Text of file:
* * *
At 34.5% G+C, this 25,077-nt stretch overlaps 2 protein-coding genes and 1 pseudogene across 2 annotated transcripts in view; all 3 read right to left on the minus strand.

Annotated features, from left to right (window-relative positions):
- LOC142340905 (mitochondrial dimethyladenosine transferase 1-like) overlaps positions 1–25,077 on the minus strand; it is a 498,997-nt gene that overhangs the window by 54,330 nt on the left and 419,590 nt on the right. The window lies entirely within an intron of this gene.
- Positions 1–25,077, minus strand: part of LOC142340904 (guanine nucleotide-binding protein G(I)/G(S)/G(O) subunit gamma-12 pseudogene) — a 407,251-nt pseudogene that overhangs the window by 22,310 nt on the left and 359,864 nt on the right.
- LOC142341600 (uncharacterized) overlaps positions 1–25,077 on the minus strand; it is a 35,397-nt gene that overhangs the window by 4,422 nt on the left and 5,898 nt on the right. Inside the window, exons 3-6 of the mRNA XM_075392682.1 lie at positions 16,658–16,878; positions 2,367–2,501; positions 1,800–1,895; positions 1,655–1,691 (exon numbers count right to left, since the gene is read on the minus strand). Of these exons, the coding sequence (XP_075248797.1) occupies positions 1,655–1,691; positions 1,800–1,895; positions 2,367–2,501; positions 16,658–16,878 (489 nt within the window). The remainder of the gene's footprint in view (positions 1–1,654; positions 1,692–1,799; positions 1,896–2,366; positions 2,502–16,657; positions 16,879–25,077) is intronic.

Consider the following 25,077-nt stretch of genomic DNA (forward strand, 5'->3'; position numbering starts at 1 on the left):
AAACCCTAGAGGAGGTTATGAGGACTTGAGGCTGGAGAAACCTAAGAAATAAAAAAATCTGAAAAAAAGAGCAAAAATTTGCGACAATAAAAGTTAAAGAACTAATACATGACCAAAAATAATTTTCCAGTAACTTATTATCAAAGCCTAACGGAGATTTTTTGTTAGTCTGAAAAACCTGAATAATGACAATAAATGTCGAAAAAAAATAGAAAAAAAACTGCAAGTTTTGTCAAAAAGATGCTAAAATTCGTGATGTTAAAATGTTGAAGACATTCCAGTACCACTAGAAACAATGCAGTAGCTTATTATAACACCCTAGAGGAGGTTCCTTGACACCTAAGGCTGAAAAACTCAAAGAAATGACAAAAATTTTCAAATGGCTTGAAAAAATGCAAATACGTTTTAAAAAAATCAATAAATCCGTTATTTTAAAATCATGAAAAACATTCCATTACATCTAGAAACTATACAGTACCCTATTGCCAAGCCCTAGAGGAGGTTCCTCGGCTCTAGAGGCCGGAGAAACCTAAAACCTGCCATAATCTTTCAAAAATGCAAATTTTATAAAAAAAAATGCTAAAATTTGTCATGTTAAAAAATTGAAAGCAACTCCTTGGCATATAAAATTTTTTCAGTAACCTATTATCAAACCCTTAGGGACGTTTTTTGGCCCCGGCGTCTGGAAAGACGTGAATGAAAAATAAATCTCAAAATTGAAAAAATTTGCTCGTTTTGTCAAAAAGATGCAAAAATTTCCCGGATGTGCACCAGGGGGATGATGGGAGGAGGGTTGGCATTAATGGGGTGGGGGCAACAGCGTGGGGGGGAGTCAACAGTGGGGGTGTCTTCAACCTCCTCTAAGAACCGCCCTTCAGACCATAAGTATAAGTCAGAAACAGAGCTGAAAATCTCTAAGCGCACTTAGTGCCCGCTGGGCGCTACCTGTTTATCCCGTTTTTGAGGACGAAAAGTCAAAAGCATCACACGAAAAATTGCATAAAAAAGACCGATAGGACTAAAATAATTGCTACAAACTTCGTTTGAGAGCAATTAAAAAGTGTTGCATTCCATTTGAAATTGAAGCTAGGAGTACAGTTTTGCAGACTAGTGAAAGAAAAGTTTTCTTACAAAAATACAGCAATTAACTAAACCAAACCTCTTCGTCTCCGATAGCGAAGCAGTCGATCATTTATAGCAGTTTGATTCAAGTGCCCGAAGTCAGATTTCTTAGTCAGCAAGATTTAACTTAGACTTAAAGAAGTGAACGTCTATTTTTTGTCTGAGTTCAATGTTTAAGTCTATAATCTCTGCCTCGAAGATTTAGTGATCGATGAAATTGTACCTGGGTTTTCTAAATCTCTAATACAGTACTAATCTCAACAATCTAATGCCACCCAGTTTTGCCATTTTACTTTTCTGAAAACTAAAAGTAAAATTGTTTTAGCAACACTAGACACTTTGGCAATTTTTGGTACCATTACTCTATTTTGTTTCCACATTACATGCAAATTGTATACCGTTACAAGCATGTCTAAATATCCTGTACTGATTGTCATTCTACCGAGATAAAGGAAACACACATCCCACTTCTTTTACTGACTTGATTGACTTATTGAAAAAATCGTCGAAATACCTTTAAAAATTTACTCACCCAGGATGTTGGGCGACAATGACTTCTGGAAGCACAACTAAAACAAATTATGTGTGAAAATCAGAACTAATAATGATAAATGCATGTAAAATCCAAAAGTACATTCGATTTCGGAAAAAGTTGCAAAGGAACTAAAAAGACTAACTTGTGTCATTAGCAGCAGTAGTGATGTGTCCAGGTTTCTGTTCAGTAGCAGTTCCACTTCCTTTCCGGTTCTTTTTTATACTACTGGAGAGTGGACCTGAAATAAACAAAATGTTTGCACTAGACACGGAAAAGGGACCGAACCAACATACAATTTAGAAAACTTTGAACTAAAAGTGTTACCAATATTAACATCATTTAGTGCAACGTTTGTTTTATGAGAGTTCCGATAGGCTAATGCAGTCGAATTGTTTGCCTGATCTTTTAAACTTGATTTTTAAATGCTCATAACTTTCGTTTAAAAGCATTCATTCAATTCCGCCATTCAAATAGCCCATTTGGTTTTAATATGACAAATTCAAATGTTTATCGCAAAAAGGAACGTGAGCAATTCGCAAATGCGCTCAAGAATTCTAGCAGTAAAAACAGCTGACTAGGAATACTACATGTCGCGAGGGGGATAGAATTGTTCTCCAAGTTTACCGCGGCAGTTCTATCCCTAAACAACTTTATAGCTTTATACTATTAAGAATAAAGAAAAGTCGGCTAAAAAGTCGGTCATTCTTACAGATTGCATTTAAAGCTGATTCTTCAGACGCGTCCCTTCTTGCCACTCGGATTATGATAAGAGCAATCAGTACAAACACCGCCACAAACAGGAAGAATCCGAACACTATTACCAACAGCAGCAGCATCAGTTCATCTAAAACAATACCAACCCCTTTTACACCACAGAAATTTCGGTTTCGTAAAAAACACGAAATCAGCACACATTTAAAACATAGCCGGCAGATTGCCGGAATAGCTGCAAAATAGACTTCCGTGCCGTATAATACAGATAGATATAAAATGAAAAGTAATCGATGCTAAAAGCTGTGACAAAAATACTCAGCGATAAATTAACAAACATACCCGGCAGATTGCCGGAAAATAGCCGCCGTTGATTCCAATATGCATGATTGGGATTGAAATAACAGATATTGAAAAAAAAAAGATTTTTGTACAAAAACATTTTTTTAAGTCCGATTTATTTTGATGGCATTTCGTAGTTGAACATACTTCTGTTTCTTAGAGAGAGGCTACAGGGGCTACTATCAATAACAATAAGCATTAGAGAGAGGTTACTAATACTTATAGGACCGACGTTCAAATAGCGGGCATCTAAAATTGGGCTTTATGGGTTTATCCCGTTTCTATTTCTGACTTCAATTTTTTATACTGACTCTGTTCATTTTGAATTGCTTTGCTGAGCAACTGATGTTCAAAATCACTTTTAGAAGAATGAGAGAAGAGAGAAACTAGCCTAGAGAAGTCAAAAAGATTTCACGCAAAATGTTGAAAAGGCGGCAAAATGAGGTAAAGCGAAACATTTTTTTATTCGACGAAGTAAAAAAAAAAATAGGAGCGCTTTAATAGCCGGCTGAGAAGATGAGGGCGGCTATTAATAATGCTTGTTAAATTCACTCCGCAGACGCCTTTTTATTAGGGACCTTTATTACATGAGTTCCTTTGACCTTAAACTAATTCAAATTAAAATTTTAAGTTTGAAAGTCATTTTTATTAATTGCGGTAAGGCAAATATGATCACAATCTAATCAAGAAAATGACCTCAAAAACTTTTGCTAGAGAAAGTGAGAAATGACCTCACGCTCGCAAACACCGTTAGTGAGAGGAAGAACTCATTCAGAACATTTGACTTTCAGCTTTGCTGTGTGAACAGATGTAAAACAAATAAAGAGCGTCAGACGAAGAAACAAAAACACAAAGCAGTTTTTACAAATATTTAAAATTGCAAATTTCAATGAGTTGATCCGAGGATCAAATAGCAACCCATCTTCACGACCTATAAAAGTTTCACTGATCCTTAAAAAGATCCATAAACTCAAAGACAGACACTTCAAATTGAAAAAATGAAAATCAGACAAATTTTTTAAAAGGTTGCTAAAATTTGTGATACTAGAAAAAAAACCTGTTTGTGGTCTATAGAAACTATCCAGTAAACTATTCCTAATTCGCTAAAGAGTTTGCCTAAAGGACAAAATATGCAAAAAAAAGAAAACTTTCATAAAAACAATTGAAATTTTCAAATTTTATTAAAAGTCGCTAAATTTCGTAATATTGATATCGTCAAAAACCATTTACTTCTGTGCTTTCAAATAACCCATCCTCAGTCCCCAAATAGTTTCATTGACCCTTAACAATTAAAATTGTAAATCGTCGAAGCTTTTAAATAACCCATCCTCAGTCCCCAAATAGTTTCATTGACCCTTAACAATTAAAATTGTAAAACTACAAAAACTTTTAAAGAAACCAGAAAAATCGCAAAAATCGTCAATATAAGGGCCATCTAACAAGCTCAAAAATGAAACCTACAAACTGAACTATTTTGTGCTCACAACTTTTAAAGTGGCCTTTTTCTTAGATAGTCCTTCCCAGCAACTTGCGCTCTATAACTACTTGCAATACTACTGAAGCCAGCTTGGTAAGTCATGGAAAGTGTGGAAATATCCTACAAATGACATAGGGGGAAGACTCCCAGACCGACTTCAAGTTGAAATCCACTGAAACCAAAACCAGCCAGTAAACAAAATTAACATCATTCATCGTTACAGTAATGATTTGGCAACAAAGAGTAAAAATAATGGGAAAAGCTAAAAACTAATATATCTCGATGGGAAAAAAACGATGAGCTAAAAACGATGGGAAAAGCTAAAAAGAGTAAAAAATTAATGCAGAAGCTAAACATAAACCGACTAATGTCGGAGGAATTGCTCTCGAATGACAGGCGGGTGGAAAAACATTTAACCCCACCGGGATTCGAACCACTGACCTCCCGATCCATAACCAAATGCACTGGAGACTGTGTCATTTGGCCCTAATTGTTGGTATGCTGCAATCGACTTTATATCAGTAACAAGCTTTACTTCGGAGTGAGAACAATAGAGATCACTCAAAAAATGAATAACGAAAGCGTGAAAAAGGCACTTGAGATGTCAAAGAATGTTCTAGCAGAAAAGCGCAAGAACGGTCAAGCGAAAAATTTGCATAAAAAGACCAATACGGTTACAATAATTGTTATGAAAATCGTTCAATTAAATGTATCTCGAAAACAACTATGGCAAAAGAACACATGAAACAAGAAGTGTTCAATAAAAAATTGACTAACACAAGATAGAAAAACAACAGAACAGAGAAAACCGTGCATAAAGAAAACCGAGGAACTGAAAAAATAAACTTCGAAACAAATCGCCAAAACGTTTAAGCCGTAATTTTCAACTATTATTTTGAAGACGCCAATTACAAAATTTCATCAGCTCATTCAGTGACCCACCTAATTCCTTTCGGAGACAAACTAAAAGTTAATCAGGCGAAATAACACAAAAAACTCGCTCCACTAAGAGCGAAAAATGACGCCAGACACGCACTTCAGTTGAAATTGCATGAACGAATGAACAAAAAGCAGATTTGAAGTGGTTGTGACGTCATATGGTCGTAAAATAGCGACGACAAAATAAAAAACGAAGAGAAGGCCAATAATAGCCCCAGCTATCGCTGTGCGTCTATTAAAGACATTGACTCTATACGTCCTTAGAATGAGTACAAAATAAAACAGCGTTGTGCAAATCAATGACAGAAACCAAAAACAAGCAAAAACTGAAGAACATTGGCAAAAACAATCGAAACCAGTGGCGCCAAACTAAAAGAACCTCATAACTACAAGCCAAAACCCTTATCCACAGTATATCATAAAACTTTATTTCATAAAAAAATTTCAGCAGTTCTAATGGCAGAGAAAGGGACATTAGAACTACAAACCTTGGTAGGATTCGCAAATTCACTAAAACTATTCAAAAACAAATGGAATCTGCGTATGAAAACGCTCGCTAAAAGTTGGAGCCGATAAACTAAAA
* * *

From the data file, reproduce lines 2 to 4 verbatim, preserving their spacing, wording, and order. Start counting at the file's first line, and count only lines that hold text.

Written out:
Annotated features, from left to right (window-relative positions):
- LOC142340905 (mitochondrial dimethyladenosine transferase 1-like) overlaps positions 1–25,077 on the minus strand; it is a 498,997-nt gene that overhangs the window by 54,330 nt on the left and 419,590 nt on the right. The window lies entirely within an intron of this gene.
- Positions 1–25,077, minus strand: part of LOC142340904 (guanine nucleotide-binding protein G(I)/G(S)/G(O) subunit gamma-12 pseudogene) — a 407,251-nt pseudogene that overhangs the window by 22,310 nt on the left and 359,864 nt on the right.